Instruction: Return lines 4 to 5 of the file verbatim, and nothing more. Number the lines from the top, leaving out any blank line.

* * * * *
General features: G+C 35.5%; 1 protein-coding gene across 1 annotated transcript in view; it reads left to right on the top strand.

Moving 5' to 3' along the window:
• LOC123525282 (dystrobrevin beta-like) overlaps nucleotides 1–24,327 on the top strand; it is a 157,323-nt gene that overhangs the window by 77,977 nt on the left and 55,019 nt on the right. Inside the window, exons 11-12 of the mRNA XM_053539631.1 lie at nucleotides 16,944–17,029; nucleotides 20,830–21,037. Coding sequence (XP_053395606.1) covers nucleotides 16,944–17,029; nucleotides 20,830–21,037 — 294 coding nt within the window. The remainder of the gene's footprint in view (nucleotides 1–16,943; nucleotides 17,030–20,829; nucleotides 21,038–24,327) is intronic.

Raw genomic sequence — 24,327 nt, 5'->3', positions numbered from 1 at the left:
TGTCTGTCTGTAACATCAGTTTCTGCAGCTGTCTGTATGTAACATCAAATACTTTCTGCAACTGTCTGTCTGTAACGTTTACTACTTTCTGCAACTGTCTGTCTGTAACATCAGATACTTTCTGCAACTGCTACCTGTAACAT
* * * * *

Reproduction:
Raw genomic sequence — 24,327 nt, 5'->3', positions numbered from 1 at the left:
TGTCTGTCTGTAACATCAGTTTCTGCAGCTGTCTGTATGTAACATCAAATACTTTCTGCAACTGTCTGTCTGTAACGTTTACTACTTTCTGCAACTGTCTGTCTGTAACATCAGATACTTTCTGCAACTGCTACCTGTAACAT